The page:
Original submission by T Feb 3rd 2007:
P Plate Pride:
The restrictions of the current P plates ought not to be viewed as an
imposition, but rather a cause for pride. The P Plate and the resriction
should imply that the driver is endeavouring to become the best and most responsible
driver he/she can.
Governments care enough
about their citizens to keep them alive and are prepared to enforce
laws to that end. It would not be acting responsibly otherwise.
It would be nice if governments acted sooner, like when cars sales
become driven by speed and performance rather than reliablity
and efficiency, but it may be that they worry about votes.
There is only one way to learn to become a good driver. Start small
and with low power. The reason is that the human mind needs time to
learn the sequences of the events associated with the activity.
It also needs time to gain the ability to judge speed, distance
and reaction times.
I still clearly see the merits of starting with an 850 cc car. I appreciated at the time, when every new driver I knew who drove a grey motor Holden hospitalised somebody. Even a stock EJ proved too
fast for them.
Where I started with a 650 cc motor-cycle I fell behind my friend
who started with a 125 cc motor-cycle and who graduated to a Ducati 860 cc and handled it well.
Pilots who started in non-trainer aircraft took longer to qualify
and did not gain the proficiency of pilots like myself who started
with the lowest powered aircraft on the field.
Staying Ahead of the Vehicle:
The trick to handling high performance aircraft is ...
"staying ahead of the aircraft".
That means visualising how the aircraft is about to respond in
the coming moments and keeping the handling requirements foremost
in mind. It doesn't mean ramming the throttle open and taking the wild ride.
Starting training is not an imposition, nor should it be interpreted as such. There is every reason to take complete pride in learning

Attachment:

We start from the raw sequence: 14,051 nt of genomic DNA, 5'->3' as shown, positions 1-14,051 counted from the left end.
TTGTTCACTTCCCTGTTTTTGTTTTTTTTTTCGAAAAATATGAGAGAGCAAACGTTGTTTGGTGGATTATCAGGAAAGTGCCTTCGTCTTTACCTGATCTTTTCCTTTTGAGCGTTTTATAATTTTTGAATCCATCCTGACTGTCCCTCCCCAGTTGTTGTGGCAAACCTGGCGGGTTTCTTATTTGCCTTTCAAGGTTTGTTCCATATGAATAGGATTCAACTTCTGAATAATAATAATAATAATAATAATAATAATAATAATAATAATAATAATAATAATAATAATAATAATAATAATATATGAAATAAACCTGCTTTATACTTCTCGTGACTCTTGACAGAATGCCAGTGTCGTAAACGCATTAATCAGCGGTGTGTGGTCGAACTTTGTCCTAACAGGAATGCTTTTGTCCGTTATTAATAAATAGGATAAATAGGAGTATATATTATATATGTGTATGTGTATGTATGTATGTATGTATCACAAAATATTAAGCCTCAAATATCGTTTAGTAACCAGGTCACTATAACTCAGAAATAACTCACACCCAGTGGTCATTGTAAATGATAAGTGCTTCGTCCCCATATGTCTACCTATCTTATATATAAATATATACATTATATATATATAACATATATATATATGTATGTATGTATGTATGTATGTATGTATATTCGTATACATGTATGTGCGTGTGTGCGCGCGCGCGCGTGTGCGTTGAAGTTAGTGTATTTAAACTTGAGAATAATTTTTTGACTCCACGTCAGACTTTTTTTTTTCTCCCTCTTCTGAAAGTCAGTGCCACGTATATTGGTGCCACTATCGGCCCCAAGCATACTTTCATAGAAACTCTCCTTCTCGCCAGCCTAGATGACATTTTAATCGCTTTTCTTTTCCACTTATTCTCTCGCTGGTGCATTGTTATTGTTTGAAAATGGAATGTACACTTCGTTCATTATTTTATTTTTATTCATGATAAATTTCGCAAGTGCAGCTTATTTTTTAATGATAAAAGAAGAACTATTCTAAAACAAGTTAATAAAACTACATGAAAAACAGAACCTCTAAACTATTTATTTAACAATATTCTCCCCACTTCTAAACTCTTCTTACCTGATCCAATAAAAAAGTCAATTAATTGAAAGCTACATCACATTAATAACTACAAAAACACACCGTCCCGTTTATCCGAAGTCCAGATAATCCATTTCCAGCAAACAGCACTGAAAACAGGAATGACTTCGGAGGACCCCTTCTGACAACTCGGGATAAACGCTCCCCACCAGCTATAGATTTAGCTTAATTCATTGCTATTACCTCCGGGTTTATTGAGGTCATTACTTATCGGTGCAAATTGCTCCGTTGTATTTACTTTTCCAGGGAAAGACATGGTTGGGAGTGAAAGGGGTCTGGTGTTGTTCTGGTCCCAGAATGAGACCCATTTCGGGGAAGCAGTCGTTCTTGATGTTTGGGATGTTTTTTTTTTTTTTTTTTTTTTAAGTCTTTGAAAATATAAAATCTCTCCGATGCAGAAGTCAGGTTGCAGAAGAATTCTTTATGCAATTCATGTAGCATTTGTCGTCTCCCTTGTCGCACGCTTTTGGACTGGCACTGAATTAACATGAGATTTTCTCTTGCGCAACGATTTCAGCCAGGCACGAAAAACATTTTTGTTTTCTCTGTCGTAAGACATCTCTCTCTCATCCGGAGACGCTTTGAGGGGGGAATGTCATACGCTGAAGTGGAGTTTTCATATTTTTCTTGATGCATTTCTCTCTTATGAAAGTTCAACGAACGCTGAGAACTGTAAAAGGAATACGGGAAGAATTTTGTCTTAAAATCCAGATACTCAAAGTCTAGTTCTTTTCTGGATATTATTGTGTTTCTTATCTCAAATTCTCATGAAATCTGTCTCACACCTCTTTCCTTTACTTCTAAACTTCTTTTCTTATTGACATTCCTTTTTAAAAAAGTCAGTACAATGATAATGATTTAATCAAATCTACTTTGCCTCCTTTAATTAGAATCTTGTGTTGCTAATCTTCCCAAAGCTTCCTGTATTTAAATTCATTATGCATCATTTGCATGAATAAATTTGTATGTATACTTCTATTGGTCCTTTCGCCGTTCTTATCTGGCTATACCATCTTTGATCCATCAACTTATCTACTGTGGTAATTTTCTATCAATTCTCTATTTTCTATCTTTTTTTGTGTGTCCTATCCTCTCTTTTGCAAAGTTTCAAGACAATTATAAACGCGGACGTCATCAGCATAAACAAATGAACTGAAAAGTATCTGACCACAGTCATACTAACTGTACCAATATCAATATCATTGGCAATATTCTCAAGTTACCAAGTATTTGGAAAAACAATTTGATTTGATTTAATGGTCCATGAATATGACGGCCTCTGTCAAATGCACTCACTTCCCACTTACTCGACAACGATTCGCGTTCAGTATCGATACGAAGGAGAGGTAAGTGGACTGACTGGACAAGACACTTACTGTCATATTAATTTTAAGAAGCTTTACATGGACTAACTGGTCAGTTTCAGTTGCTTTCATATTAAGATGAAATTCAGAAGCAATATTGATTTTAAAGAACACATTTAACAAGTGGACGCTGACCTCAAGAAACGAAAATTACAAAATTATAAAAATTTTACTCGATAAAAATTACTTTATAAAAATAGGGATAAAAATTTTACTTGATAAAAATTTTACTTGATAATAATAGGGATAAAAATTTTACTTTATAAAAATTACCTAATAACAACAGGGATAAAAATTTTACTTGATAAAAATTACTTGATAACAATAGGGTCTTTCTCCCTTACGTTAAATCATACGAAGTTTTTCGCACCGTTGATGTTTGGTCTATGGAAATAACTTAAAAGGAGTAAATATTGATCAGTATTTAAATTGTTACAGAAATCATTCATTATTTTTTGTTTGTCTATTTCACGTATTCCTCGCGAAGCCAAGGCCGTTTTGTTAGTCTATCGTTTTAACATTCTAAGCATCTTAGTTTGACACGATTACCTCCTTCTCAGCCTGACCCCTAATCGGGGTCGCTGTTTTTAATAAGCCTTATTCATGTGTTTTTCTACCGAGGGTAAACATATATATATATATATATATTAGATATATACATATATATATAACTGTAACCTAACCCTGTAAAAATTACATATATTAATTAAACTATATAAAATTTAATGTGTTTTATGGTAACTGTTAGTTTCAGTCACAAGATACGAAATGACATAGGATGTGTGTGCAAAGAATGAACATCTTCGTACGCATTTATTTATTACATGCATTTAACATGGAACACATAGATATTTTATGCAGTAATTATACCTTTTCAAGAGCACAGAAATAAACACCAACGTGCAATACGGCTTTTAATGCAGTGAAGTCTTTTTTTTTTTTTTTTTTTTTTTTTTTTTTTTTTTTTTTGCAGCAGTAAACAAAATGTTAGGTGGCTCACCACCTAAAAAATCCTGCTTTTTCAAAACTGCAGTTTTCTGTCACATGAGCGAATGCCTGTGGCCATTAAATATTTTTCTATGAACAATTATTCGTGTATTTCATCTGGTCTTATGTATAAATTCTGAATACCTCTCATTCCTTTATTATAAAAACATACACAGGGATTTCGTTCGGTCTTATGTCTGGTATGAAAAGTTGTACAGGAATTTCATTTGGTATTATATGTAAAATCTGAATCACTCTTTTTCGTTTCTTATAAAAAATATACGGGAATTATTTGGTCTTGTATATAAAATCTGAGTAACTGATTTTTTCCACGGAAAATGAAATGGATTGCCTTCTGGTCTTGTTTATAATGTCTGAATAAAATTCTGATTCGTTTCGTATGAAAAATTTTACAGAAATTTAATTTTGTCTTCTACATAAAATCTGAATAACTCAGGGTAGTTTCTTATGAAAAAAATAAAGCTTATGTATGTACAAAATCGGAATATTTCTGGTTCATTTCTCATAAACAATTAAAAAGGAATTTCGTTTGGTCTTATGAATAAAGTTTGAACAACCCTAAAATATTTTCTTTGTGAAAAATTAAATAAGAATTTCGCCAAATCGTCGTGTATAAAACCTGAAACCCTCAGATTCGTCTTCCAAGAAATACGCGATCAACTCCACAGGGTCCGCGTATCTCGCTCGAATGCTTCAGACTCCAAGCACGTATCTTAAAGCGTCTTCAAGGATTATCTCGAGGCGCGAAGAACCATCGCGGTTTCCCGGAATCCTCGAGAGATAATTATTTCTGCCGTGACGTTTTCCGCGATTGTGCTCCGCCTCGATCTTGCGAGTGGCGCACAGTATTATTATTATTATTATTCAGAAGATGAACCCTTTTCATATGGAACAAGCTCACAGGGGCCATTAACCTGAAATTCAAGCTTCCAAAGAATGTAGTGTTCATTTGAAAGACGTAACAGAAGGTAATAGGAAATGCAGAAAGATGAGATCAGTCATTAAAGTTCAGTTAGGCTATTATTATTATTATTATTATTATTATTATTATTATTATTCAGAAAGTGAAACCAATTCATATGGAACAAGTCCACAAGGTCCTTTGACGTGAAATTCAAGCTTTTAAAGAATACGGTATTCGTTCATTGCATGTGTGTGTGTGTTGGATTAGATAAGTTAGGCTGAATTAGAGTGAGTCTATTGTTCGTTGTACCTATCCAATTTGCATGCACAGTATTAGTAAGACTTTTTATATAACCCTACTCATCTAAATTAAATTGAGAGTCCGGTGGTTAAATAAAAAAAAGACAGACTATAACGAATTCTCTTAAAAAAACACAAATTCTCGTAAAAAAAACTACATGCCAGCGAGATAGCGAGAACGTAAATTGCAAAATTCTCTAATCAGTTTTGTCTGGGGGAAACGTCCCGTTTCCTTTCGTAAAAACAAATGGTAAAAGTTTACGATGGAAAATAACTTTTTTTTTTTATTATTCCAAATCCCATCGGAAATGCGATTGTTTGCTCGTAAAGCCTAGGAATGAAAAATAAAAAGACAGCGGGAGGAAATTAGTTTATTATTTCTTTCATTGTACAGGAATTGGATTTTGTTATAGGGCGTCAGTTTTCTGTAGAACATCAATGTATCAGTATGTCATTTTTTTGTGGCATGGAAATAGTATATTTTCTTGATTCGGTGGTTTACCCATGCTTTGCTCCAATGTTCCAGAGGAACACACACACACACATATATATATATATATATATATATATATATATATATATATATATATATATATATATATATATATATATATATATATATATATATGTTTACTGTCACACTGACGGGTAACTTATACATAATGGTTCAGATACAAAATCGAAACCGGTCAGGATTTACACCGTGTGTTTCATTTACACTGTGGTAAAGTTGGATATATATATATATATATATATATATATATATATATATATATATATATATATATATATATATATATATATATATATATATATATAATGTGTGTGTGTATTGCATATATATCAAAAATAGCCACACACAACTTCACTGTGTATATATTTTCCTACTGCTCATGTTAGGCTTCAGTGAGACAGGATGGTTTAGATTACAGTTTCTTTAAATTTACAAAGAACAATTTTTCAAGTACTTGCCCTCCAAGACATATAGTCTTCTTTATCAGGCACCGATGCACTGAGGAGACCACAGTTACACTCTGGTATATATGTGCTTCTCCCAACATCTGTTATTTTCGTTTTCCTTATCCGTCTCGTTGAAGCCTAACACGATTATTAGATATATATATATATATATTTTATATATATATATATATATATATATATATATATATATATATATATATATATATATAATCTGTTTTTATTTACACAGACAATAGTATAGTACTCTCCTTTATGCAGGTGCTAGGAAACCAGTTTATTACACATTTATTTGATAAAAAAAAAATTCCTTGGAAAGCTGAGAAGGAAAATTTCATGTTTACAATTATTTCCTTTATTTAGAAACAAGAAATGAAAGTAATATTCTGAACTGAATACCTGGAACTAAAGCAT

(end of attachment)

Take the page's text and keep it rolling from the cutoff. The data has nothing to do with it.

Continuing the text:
how to control any vehicle properly and not just because the police
Being worthy of a vehicle from a skill point of view is in every
way a reason to take pride. Staying ahead of the vehicle psychologically is the key to handling high power vehicles safely.
A public road is not the venue for learning the nuances of a machine.
Practice Very Slowly:
A tip I learned from music and have applied for decades is ...
"practice very slowly, learn very fast".
It doesn't work the other way. Practising fast doesn't even give you learning very slowly. It gets you no learning at all, just a state of mental confusion.
In aviation the killer manouvres and their recoveries are first
taught, then practised in a controlled environment. The student not
only learns the killing potential of the vehicle but also some
respect for it. He/she can then take pride in the responsibilty
they can take for avoiding the situation.
An associate of mine was still trying to get his full pilot's license
after 150 hours of training when everyone else had done it in under
His problem, though he couldn't see it, was that he insisted on piloting the big horsepower aircraft from day one. Every single
reporting and decision point of every single flight came up too
rapidly for him to be able to grasp the sequence, so he just
continued to go out and blow a fortune and return with an instructor
who could only shake his head in dismay. No flying club refused him as a student, he still had the right to learn and they needed the
money so while everybody else broke free of the training area he
stayed stuck well within its confines.
The process of graduating to any higher powered aircraft came
naturally to those of us who started with low powered trainers,
whereas even with under the guidance of an instructor my colleague
could not pilot the higher powered aircraft because the basic requirements remained beyond him.
If the sequence of driving a procedure is taught, repeated, then ultimately performed without the interference of the instructor.
Then the driver largely has it down. After this performing the procedure
faster comes naturally to human beings. Attempting to perform it fast from the get-go is both counter productive and confusing.
He would argue that the aicraft he used was nowhere near as fast as a Learjet, but it was still
too fast for him.
He Learns Best:
A new driver can take real pride that learning slowly will
ultimatley make he/she the better driver.
In every way ...
He learns best who learns to crawl before he walks and walk before he runs.
Submission by Darren 202 Feb 3rd 2007:
.... "My first car was a 4cyl LX Sunchook. After driving that for 3 years I pulled out the 4cyl Opal and put in a 202. Two years later I bought a 351 4 speed LSD XC sedan. I feel that the time I spent in the 4cyl Sunchook was the most critical in my development as a driver."